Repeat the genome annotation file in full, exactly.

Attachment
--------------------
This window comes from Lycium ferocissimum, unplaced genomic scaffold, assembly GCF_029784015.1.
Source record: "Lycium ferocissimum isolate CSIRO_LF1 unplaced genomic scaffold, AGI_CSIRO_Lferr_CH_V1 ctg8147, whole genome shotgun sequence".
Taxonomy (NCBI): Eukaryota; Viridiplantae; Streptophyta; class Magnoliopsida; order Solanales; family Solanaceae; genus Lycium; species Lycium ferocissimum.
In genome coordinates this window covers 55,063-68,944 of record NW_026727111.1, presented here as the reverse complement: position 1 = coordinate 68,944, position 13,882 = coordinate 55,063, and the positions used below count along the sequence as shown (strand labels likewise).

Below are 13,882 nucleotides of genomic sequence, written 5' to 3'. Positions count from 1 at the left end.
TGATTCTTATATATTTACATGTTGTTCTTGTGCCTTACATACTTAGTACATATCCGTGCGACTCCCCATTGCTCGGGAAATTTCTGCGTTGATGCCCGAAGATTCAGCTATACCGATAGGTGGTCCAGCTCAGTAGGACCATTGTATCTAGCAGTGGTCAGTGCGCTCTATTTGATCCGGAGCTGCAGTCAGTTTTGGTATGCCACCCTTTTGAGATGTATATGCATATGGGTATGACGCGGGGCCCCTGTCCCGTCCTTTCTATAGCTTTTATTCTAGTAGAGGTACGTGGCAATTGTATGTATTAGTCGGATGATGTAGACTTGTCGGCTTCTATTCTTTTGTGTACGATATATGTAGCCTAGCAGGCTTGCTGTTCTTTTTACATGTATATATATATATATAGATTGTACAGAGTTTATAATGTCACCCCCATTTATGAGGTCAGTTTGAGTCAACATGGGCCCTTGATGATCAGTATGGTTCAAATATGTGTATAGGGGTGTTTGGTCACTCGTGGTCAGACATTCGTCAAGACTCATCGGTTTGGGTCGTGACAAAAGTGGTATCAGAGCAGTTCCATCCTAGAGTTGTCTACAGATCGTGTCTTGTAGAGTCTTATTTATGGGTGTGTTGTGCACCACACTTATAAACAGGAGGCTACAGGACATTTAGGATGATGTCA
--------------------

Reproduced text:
This window comes from Lycium ferocissimum, unplaced genomic scaffold, assembly GCF_029784015.1.
Source record: "Lycium ferocissimum isolate CSIRO_LF1 unplaced genomic scaffold, AGI_CSIRO_Lferr_CH_V1 ctg8147, whole genome shotgun sequence".
Taxonomy (NCBI): Eukaryota; Viridiplantae; Streptophyta; class Magnoliopsida; order Solanales; family Solanaceae; genus Lycium; species Lycium ferocissimum.
In genome coordinates this window covers 55,063-68,944 of record NW_026727111.1, presented here as the reverse complement: position 1 = coordinate 68,944, position 13,882 = coordinate 55,063, and the positions used below count along the sequence as shown (strand labels likewise).

Below are 13,882 nucleotides of genomic sequence, written 5' to 3'. Positions count from 1 at the left end.
TGATTCTTATATATTTACATGTTGTTCTTGTGCCTTACATACTTAGTACATATCCGTGCGACTCCCCATTGCTCGGGAAATTTCTGCGTTGATGCCCGAAGATTCAGCTATACCGATAGGTGGTCCAGCTCAGTAGGACCATTGTATCTAGCAGTGGTCAGTGCGCTCTATTTGATCCGGAGCTGCAGTCAGTTTTGGTATGCCACCCTTTTGAGATGTATATGCATATGGGTATGACGCGGGGCCCCTGTCCCGTCCTTTCTATAGCTTTTATTCTAGTAGAGGTACGTGGCAATTGTATGTATTAGTCGGATGATGTAGACTTGTCGGCTTCTATTCTTTTGTGTACGATATATGTAGCCTAGCAGGCTTGCTGTTCTTTTTACATGTATATATATATATATAGATTGTACAGAGTTTATAATGTCACCCCCATTTATGAGGTCAGTTTGAGTCAACATGGGCCCTTGATGATCAGTATGGTTCAAATATGTGTATAGGGGTGTTTGGTCACTCGTGGTCAGACATTCGTCAAGACTCATCGGTTTGGGTCGTGACAAAAGTGGTATCAGAGCAGTTCCATCCTAGAGTTGTCTACAGATCGTGTCTTGTAGAGTCTTATTTATGGGTGTGTTGTGCACCACACTTATAAACAGGAGGCTACAGGACATTTAGGATGATGTCA